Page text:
Purge – Sofi Oksanen

I picked up Purge afer reading several glowing reviews and I remember one of the reviewers urging everyone to read this book. I also enjoy books set in Eastern Europe – Purge is set in Estonia, a country I know little about but Tallin has been on my travel wish list for a while. Then I saw it come into the bookshops here in the UK and thought it was time to try it. I’m glad I did, it’s not a light read and takes a while to get going but is worth it.

The year is 1992 and Aliide Truu is an old woman living in the family home she has been in for over 40 years on the edge of a forest in an Estonian village. Her husband is dead and her daughter is far away in Finland. Daily life for Aliide is a battle with the flies over her food and dealing with the local boys throwing rocks at her house – a reminder of times gone by and the decisions she made and has had to live with since. Aliide is a suspicious woman, and becomes even more so when a young woman Zara, on the run from something, turns up in a dishevelled heap in her front garden. It becomes apparent that this arrival is no accident and kicks off a game of cat and mouse between the two women, each with secrets and devastating histories.

Most of Aliide’s story takes place during the Soviet occupation of Estonia during and following WII and all the horrors that came with that for Aliide as a young woman, for her family, for a people and a nation. The fact that Purge is a work of fiction offers little comfort for the reader, Sofi Oksanen has Estonian ancestory and has a dedication at the beginning of the book to the real men and women who lived during this time. Fear, violation and loss of freedom permeate this story but more than that it is about trust and betrayal and ultimately survival.

I wondered at first if I was going to enjoy this book. It seemed a bit stilted and I wondered if perhaps it suffered in translation. As Aliide’s story was slowly revealed though, I become engrossed with it and that part of the book was amazing. Without wanting to give any more of the plot away, I can understand why the two women’s stories were told together but I struggled to really feel the link between the two.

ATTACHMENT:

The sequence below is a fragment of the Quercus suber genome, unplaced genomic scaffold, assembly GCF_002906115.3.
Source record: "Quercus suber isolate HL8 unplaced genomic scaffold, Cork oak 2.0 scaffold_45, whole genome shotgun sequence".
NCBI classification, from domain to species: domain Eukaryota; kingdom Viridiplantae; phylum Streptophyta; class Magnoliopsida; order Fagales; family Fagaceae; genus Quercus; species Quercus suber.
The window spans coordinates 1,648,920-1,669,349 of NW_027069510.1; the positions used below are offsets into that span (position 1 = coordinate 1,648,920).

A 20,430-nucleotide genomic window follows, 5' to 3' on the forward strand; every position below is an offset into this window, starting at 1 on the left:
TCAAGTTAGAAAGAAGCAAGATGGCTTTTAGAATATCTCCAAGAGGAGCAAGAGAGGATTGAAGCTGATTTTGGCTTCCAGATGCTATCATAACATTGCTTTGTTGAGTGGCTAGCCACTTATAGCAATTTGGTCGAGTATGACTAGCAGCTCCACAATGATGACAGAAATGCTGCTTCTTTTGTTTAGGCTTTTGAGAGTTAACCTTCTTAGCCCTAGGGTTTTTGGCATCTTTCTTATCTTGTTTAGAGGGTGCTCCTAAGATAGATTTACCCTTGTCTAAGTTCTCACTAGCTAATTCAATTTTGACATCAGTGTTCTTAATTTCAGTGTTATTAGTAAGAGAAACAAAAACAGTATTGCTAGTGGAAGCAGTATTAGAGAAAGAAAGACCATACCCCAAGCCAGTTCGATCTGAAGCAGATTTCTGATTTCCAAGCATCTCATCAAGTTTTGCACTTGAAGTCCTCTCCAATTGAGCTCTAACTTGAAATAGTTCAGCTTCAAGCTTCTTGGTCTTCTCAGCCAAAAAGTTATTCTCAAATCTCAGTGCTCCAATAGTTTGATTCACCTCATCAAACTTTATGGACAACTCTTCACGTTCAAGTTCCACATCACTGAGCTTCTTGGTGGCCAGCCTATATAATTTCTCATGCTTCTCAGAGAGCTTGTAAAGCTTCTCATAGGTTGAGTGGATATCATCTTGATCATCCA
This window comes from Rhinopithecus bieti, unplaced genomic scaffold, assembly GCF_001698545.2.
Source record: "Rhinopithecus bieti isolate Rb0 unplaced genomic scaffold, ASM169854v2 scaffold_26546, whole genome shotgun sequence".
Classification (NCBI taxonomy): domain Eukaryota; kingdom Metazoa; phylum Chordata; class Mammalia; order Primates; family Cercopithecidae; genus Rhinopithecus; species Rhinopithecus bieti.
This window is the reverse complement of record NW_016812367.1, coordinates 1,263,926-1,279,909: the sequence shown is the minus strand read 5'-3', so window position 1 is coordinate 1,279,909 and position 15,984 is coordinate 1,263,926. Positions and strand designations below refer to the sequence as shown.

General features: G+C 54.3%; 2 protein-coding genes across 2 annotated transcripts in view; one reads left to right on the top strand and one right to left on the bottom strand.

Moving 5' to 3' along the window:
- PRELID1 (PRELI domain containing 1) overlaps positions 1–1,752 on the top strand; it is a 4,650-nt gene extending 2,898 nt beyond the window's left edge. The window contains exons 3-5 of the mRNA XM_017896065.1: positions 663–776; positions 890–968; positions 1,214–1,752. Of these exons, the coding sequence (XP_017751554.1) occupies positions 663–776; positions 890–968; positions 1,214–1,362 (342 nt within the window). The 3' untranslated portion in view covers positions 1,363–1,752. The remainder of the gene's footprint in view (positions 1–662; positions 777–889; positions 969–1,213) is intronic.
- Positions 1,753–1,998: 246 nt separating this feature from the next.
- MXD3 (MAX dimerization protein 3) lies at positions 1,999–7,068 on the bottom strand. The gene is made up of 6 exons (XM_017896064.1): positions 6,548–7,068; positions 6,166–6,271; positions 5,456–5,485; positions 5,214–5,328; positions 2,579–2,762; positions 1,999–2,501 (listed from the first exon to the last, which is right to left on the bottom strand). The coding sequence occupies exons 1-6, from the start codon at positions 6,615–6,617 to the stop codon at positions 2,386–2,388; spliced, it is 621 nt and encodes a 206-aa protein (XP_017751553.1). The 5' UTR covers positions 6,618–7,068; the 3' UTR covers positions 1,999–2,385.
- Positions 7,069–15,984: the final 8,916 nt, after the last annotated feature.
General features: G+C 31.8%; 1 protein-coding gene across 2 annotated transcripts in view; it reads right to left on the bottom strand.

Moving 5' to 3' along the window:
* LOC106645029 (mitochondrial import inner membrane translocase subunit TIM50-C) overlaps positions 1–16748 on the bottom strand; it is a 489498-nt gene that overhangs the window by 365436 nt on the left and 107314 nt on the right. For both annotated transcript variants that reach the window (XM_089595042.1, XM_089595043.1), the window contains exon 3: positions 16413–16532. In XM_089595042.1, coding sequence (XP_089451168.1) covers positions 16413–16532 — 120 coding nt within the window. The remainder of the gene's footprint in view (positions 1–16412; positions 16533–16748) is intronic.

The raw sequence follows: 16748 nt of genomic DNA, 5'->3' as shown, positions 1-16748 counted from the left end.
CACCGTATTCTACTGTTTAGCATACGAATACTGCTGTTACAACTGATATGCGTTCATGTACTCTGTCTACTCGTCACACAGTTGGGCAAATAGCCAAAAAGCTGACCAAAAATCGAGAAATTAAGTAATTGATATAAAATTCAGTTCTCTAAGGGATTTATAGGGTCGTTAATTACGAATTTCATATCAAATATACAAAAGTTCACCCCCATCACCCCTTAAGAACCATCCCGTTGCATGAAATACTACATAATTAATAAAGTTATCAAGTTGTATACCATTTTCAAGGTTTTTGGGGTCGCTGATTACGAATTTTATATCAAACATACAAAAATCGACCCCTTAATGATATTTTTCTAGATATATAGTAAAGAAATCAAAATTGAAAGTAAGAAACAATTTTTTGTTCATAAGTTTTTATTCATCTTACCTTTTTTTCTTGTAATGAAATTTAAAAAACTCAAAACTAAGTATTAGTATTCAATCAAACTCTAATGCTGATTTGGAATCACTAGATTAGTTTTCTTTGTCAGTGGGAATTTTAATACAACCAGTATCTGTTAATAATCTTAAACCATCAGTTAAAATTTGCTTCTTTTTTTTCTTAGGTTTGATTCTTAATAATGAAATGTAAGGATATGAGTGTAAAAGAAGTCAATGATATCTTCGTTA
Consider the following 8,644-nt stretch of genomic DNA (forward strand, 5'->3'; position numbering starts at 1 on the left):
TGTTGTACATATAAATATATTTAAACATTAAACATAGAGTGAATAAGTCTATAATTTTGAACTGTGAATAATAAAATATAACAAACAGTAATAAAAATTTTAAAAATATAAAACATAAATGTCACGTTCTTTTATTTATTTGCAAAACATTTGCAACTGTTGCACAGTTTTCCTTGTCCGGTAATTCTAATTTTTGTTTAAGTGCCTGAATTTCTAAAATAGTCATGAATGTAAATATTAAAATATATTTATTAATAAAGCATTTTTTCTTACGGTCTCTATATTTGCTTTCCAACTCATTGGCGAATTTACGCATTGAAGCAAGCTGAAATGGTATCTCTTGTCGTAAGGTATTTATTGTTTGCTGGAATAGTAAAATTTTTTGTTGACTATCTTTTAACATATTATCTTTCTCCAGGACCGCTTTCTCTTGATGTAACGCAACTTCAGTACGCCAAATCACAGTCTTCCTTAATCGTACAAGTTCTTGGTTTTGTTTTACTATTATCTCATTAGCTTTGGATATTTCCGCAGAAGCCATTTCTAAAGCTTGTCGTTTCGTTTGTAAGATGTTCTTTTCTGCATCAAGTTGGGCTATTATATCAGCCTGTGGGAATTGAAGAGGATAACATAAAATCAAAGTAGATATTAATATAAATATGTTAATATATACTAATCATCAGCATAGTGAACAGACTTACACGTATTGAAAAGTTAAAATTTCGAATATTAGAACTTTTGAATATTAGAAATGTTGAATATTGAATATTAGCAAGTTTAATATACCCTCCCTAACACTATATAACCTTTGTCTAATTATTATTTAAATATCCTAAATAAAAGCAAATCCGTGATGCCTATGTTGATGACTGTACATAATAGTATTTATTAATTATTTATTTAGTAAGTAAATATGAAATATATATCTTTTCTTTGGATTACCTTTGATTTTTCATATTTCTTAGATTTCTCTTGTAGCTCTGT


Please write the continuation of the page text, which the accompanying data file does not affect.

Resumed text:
Translated from Finnish by Lola Rogers

400 pages, 2009


14 responses to “Purge – Sofi Oksanen

  1. I really wanted to read this book! So many books to read… arghh!! It deals with a heavy topic I do like a book that is set in Eastern Europe, let me go to my Library catalogue now and put this in my wishlist!

    Thanks for the great revie Tracy!

  2. Jo – I know, so many books to choose from. You know, the thought that I will never get through all the amazing books out there is just too much but helps me be a bit more selective hopefully! Do add this to your wishlist, it’s well worth reading 0:)

  3. I loved this I felt the two tories showed how people deal with guilt ,and how womens roles have changed but in some ways are the same ,I think the trafficing story is one every one needs to read ,to get the brutal nature of this ,all the best stu

    • Stu – I agree very much about the guilt and the importance of both stories – I felt they could have each justified a story on their own but can understand of course why they were told together. Glad you loved it, I always think it is such a pleasure to be able to read books in translation.

  4. This sounds really good, especially since I’m always looking for WWII novels. I haven’t read too much about the Soviet Union, so I’m adding this to my to-read (some day) list. I’ll link to your review on War Through the Generations.

    • Anna – thanks for linking – this would be an excellent book to read for War Through the Generations and to highlight how the effects of war can last a lifetime & exactly that, filter down through the generations. Hope you enjoy it when you read it.

  5. I do hope I can get to this book. Reading something about the effect of a war through generations is something I can empathize with very much. We have just gone through
    a civil war of 3 decades and the effect of it on just two generations is immense.

    • Mystica – I hope you can get to it too. I can’t begin to imagine how it would be to be personally involved in war. I think these books are really important to read and I’m always grateful for the opportunity, especially books in translation.

  6. I picked this one of the shelf and was so glad I did. I found it beautifully written and I couldn’t wait to get back to it. I’ll be recommending this one to my friends!!

    • liontamar – thanks so much for commenting and I’m glad you enjoyed it. I think it’s a book that will leave a lasting impression for sure.

      • I agree, it’s one of those books that will stay with me. It will be one that stands out from the crowd. I’v noticed that I seem to enjoy a lot of European writer’s. The book seemed to have a poetic nature to it even thought the subject matter was very disturbing at times.

  7. Just finishing this book. Incredible read I left the book wanting to find out what happened next. Definitely going to read more from this writer!

    • Kayleigh – It’s fantastic isn’t it when you read something incredible, glad you enjoyed it and hope the next one is just as good! Thanks for taking the time to comment.

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